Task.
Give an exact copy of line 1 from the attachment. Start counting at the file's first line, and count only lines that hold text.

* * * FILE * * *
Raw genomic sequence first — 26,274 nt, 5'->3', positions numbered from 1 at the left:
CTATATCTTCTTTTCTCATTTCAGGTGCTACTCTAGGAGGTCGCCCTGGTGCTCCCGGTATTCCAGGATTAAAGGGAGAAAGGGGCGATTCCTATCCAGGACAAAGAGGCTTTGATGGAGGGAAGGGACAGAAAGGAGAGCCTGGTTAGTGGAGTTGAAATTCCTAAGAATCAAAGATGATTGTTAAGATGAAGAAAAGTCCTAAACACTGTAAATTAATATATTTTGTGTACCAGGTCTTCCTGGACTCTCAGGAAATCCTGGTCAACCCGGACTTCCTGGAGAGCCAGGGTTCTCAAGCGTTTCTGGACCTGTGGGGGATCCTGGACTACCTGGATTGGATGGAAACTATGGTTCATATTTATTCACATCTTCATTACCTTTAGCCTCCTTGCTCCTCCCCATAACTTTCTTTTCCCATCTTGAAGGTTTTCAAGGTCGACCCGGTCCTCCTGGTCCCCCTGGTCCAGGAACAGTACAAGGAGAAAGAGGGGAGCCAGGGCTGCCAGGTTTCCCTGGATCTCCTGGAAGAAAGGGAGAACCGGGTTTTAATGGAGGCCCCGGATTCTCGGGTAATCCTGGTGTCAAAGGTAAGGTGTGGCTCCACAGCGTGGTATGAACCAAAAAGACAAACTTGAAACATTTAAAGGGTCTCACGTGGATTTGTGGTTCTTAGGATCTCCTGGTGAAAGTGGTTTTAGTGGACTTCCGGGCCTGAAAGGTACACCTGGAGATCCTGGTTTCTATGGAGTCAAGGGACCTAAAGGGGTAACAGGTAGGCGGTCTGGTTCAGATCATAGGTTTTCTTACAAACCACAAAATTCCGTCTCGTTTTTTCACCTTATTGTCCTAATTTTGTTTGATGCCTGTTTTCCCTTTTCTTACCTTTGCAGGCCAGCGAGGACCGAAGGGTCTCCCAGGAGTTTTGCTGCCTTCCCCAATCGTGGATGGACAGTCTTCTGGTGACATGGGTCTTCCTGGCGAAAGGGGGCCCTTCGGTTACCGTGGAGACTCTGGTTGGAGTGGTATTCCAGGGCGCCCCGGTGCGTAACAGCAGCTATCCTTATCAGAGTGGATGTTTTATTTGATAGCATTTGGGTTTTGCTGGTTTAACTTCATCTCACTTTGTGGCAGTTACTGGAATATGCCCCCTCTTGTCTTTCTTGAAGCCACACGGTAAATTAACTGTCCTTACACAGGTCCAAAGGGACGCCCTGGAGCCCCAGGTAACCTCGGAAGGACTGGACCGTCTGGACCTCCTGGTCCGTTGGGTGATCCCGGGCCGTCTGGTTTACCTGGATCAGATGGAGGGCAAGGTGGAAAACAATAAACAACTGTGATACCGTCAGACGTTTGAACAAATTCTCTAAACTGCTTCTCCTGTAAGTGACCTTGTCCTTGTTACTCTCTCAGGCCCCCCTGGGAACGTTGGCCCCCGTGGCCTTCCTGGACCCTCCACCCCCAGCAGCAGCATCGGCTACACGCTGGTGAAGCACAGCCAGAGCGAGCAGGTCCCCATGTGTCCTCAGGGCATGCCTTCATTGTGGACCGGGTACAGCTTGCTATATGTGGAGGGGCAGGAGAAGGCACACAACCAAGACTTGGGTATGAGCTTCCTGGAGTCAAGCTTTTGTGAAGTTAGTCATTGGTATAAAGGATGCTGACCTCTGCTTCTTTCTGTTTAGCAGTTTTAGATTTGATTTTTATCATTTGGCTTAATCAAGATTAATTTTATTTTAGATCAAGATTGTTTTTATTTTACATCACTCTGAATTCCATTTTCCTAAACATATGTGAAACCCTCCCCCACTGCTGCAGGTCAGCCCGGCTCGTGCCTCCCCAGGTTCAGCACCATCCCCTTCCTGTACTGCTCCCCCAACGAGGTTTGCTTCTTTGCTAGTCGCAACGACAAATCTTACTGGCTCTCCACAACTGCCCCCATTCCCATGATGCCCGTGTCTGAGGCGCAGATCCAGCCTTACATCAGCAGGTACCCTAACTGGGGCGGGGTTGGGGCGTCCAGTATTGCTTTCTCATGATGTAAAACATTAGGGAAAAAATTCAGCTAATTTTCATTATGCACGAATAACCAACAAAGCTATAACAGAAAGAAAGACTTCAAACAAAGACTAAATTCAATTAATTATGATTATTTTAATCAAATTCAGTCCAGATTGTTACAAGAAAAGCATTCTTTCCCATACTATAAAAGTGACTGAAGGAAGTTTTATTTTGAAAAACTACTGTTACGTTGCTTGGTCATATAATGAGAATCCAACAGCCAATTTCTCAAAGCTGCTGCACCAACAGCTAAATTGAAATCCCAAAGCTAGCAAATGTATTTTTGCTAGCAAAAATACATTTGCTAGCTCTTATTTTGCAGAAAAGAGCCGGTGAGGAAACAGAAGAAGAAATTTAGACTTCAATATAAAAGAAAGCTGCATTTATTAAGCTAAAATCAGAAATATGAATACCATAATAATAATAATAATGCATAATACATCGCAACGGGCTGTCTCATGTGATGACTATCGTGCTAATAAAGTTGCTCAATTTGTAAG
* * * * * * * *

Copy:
Raw genomic sequence first — 26,274 nt, 5'->3', positions numbered from 1 at the left: